How to purchase a high fidelity patient simulator

Simulators can be very complex, sophisticated and expensive so ask yourself these questions to help choose what's right for your agency

By Amar Patel
WakeMed Health & Hospitals

I often get asked the question, "What should I buy?" My immediate answer is always the same: "It depends."

You need to understand what you hope to accomplish by purchasing the technology; I see individuals or departments be pushed into purchasing a Ferrari when they only needed a Kia.  

There are an incredible number of variables that influence a high cost, sophisticated piece of equipment, especially training equipment that may require a significant amount of resources to make it work successfully and reliably.

If you are in the market for a patient simulator, consider the following questions:

1. What you are looking to do?
High fidelity patient simulators are very expensive to use as task trainers, or as noninteractive manikins. There are smarter, less expensive ways to conduct skills training; critical thinking skills can be developed by using complex scenarios.

Carefully consider how you will use the device. It will be crucial to build sets of learning outcomes that match the intended learning objectives, while integrating simulation methodology. Otherwise, your simulator will become a very expensive paperweight or doorstop.

The reality is, you need to understand your curriculum and anticipate the future in order to purchase what you need.  You should never purchase equipment because a sales person, who does not always understand your needs, tells you to do so.  

2. Who you are looking to train?
Is it only EMS personnel, or will there be other healthcare providers who will be trained, such as nurses or physicians? Look at simulators that offer the interactivity that will fit your learning groups' needs.

While you may intend to be training only your department members, recognize that other organizations may want to tap into your expertise and deliver simulator training to their staff. You may end up developing a revenue source that could help offset some of your operating costs.

3. Where will the training occur, in a static location or on the road?
Moving a simulator from one location to another requires the device to be easy to set up and break down. A simulator that needs to be moved during a scenario may need to be wireless and self-sufficient.

4. What will be your staff commitment?
Depending upon the complexity of the simulator, you may need a significant amount of training and practice to get instructors up to speed in its use. You may also need someone with a technical mind to help troubleshoot the device.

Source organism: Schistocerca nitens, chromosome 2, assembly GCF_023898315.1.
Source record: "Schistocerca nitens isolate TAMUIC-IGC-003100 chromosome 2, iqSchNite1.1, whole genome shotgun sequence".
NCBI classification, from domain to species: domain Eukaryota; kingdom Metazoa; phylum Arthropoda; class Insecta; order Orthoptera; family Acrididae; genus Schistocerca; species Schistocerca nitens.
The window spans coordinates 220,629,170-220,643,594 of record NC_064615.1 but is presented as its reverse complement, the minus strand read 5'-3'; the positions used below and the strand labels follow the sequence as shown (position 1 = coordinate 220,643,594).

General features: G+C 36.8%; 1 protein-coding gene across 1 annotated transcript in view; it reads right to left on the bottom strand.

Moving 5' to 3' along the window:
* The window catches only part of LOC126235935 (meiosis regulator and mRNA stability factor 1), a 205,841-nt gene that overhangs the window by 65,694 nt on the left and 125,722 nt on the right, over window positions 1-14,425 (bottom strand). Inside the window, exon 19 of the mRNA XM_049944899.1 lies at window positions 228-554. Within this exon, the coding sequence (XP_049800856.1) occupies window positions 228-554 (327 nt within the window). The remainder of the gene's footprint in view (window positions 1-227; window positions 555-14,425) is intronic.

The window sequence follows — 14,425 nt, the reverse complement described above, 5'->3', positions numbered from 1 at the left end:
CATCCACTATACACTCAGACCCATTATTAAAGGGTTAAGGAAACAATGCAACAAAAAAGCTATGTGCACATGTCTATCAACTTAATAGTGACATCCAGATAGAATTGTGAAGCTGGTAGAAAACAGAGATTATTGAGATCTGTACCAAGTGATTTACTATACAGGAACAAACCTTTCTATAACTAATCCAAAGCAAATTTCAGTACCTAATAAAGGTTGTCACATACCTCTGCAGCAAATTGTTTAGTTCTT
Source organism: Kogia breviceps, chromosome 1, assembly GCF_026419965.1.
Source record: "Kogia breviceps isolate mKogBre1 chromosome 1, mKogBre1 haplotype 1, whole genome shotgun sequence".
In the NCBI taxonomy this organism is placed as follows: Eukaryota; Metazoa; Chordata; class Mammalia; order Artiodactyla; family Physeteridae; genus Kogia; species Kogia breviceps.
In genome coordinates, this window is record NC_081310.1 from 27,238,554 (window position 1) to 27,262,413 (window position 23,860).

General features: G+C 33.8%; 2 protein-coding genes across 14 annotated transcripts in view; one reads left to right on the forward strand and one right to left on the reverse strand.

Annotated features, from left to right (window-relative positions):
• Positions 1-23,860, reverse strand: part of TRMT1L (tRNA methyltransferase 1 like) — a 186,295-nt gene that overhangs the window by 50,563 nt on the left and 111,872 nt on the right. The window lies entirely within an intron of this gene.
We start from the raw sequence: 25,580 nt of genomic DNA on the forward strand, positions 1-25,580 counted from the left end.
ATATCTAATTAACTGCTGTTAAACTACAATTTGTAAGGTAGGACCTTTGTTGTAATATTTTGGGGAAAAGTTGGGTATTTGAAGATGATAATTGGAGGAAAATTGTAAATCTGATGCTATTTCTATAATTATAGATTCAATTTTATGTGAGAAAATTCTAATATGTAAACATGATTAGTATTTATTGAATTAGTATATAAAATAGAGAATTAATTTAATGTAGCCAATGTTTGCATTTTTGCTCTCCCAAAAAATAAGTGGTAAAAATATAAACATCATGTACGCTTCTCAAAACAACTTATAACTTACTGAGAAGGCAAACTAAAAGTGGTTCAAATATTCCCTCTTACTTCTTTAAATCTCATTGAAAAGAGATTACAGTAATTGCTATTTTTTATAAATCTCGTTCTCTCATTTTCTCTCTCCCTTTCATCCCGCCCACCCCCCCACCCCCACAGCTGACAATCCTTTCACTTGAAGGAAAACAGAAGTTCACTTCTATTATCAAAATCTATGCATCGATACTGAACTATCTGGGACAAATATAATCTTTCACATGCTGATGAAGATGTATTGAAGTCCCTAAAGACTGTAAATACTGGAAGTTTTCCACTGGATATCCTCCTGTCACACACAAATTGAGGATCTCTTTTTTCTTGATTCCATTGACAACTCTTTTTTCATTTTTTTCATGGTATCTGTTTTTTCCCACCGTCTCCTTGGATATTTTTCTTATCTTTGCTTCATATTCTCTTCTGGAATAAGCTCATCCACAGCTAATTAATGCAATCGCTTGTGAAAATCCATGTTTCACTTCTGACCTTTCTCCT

Instructors may be hesitant to incorporate simulation into their existing teaching practices. You will need to get their buy in and build enthusiasm for its use. Ultimately the instructors will be the ones to not only use the device, but to also support its ongoing use.

5. What will be the department's commitment?
Patient simulators can be very expensive to acquire and costly to maintain. Your organization must be committed to its use, with budget money set aside for training, replaceable items and routine maintenance.

Speaking of money: consider the warranty. The added expense often turns people off. My warranties have paid for more "oops" repairs than I can count.

As a busy program, we survive off of the warranties. Many people often forgo the added expense only to later spend thousands of dollars in repairs or system upgrades. The annual maintenance alone is worth the expense.

Like buying a car or a home, you need to understand what you are looking for and ask every vendor to demonstrate their equipment as fully as possible.  

Ask the representative why "theirs is better than the competitor." Always ask for two good references, one neutral reference (someone who has multiple types of simulation equipment), and one bad reference. You need to understand what the future entails before committing to a product.  

Finally, beware of this hidden pitfall: You have money available and not a lot of time to make a decision. So, you end up buying big, one device that contains all of the bells and whistles but one that, for some departments, is rarely used.  

Another option is to consider purchasing more than one less expensive simulator that is more suitable to your needs. A single expensive purchase will force you to only be able to teach one group of students, when you could have taught two (or even three)!

In summary, like all big purchases, do your homework and make sure you know what you need to get, before going out to get it. Your planning will maximize your purchase and you won't regret it.

About the author

Amar Patel is the Director of the Center for Innovative Learning at WakeMed Health & Hospitals. He is responsible for integrating technology based educational programs across the WakeMed system. Amar is a nationally registered paramedic, haz-mat technician, and a firefighter maintaining over 17 certifications. He is currently involved in simulation-based research that focuses on integration and implementation of simulation as means to improve human and system processes.


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